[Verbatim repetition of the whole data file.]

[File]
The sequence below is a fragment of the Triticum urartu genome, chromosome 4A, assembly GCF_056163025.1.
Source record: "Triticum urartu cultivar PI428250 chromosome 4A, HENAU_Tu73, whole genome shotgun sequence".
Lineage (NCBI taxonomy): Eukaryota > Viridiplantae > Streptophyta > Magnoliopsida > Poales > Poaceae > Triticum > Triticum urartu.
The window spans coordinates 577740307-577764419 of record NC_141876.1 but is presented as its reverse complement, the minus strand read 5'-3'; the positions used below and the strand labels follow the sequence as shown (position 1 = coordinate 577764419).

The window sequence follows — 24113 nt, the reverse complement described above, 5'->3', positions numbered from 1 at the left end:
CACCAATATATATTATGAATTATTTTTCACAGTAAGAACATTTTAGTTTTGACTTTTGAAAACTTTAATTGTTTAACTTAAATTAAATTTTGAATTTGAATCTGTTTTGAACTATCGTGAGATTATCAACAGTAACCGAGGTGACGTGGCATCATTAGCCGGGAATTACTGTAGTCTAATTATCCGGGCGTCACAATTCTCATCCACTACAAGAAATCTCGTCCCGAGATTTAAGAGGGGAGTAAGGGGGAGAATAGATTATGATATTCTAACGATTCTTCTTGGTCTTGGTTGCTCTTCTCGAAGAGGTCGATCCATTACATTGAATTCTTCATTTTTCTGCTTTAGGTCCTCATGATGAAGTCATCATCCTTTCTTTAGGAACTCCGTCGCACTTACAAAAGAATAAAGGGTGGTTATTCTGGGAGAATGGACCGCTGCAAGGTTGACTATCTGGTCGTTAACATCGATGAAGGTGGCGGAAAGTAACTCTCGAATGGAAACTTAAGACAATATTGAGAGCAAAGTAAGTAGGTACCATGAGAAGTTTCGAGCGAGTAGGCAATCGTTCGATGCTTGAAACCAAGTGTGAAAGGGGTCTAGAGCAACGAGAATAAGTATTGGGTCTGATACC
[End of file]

The sequence below is a fragment of the Triticum urartu genome, chromosome 4A, assembly GCF_056163025.1.
Source record: "Triticum urartu cultivar PI428250 chromosome 4A, HENAU_Tu73, whole genome shotgun sequence".
Lineage (NCBI taxonomy): Eukaryota > Viridiplantae > Streptophyta > Magnoliopsida > Poales > Poaceae > Triticum > Triticum urartu.
The window spans coordinates 577740307-577764419 of record NC_141876.1 but is presented as its reverse complement, the minus strand read 5'-3'; the positions used below and the strand labels follow the sequence as shown (position 1 = coordinate 577764419).

The window sequence follows — 24113 nt, the reverse complement described above, 5'->3', positions numbered from 1 at the left end:
CACCAATATATATTATGAATTATTTTTCACAGTAAGAACATTTTAGTTTTGACTTTTGAAAACTTTAATTGTTTAACTTAAATTAAATTTTGAATTTGAATCTGTTTTGAACTATCGTGAGATTATCAACAGTAACCGAGGTGACGTGGCATCATTAGCCGGGAATTACTGTAGTCTAATTATCCGGGCGTCACAATTCTCATCCACTACAAGAAATCTCGTCCCGAGATTTAAGAGGGGAGTAAGGGGGAGAATAGATTATGATATTCTAACGATTCTTCTTGGTCTTGGTTGCTCTTCTCGAAGAGGTCGATCCATTACATTGAATTCTTCATTTTTCTGCTTTAGGTCCTCATGATGAAGTCATCATCCTTTCTTTAGGAACTCCGTCGCACTTACAAAAGAATAAAGGGTGGTTATTCTGGGAGAATGGACCGCTGCAAGGTTGACTATCTGGTCGTTAACATCGATGAAGGTGGCGGAAAGTAACTCTCGAATGGAAACTTAAGACAATATTGAGAGCAAAGTAAGTAGGTACCATGAGAAGTTTCGAGCGAGTAGGCAATCGTTCGATGCTTGAAACCAAGTGTGAAAGGGGTCTAGAGCAACGAGAATAAGTATTGGGTCTGATACC